I was the Chinese Girl in Tretchikoff's painting
Earlier this year Vladimir Tretchikoff's portrait Chinese Girl, often referred to as The Green Lady, was sold for almost £1m ($1.5m) at auction in London - a reflection of its status as one of the most popular prints ever made. The model, Monika Pon-su-san, recalls what it was like to be thrust into the limelight.
One day in 1950, a curly-haired stranger walked into my uncle's laundry in Cape Town, where I worked.
He stood there as I served a customer, his eyes fixed on me the whole time. He only spoke when we were alone together in the shop.
"Hello!" he said. "I'm Tretchikoff. I'd love to paint you."
At that time Vladimir Tretchikoff wasn't very famous but by chance I had read about him in a newspaper just the Saturday before.
So I was a bit nervous, but I said yes. He picked me up after work and took me back home.
I was given his wife's gown to put on. It was silk chiffon - beautiful, beautiful stuff. It wasn't yellow like in the painting - that was his own invention.
A lot of people ask me: "What is that stern look you had on your face? What were you thinking about?" And I always say: "Well you know, one gets tired sitting and just looking."
All the time I was thinking about Tretchikoff's life. Because he had had a miserable life - during the war he'd been on a boat for three weeks without food, after his ship was bombed. Then he was imprisoned by the Japanese.
He had lost contact with his wife and daughter. Thinking they were dead he took a lover, but they weren't dead, and as fate would have it they went to Cape Town, which is where he ended up too. So they got back together again.
I liked him very much. He was a funny man - we always laughed a lot. In all, I was paid six pounds and five shillings for the work.
He had a class of about 20 pupils. All the time I was sitting for him they could see me but I was never allowed to see the painting - it always had its back to me.
I would nag him: "What are you going to call it?" He said that a name would come to him later on. It was only at the end of the six or 10 weeks - I can't remember exactly how long it took - on the night his exhibition opened that he said it was called Chinese Girl. I thought that was very ordinary.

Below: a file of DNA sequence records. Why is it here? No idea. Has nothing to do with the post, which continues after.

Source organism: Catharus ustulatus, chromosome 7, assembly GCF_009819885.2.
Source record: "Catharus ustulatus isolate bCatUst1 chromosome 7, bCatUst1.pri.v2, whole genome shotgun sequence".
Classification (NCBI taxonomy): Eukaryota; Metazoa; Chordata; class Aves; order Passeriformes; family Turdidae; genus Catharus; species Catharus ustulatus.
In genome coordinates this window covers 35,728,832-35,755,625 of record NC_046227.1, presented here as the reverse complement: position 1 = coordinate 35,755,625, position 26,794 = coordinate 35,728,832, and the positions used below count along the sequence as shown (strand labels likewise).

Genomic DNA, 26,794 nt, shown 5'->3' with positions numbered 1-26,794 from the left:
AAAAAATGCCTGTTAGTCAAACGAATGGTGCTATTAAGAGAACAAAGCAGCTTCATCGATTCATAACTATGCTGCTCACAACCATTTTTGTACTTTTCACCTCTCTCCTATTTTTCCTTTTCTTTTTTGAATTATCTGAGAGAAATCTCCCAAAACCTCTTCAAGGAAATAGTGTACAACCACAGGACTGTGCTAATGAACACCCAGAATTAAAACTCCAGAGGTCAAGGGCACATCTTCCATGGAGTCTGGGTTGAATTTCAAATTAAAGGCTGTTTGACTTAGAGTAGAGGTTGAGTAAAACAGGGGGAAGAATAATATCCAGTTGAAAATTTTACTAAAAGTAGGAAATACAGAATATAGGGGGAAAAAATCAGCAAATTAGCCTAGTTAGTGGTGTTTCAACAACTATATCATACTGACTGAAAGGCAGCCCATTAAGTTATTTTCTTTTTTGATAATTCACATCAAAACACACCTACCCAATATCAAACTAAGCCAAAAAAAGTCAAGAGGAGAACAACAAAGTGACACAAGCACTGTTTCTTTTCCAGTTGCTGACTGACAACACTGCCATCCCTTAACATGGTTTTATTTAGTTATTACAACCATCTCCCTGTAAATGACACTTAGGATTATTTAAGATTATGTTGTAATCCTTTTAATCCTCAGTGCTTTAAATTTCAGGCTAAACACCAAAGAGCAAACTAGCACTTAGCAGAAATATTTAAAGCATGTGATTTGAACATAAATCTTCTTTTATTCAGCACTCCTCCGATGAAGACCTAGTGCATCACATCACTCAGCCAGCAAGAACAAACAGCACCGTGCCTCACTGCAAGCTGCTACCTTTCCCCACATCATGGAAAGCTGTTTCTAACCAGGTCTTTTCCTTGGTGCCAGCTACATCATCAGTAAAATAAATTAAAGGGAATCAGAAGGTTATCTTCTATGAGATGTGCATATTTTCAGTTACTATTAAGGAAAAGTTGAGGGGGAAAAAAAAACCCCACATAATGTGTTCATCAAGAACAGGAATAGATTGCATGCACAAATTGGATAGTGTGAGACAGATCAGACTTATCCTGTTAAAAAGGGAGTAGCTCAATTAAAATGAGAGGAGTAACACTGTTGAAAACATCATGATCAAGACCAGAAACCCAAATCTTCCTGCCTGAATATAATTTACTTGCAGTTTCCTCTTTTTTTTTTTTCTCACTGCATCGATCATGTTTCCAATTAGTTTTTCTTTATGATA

And when I saw the painting I was so shocked. I thought I looked like a monster from a horror film. I pulled an ugly face and said: "Ugh - green face!"
Right away people started to recognise me. I remember going to a supermarket and a woman shouted: "Look at this girl! She looks just like the painting!"
I decided I had to buy a print. By the time I went to him Tretchikoff had run out, so he gave me one he had used in London when he was on tour. I've got it in my lounge.
There was a block of flats in Cape Town, filled with artists. The man on the ground floor was a sculptor and one day he asked Tretchikoff: "Can I borrow your model?" He wanted to cast a bronze of my face. But Tretchikoff said: "Certainly not!"
I had so many modelling offers but - stupid me - I went and got married and had children, so that was that. I didn't socialise much, with five children to look after, so I was hidden away from Cape Town's artists. The offers stopped coming.
I was so disappointed to miss the auction recently. My daughters said to me: "The painting's sold! The painting's sold!" And when I found out it had gone for £1m, I jumped up and down, up and down!
Everybody's fascinated by that painting. I don't know what it is about it really.
One of my daughters - the second youngest, who is supposed to look like me - said: "I wish I had a lot of money and then I would buy that painting and keep it forever in my own house."
When I was asked by a journalist if I would let another artist paint me at this moment in time, I said: "No… but if Tretchikoff were alive, I would let him paint me again."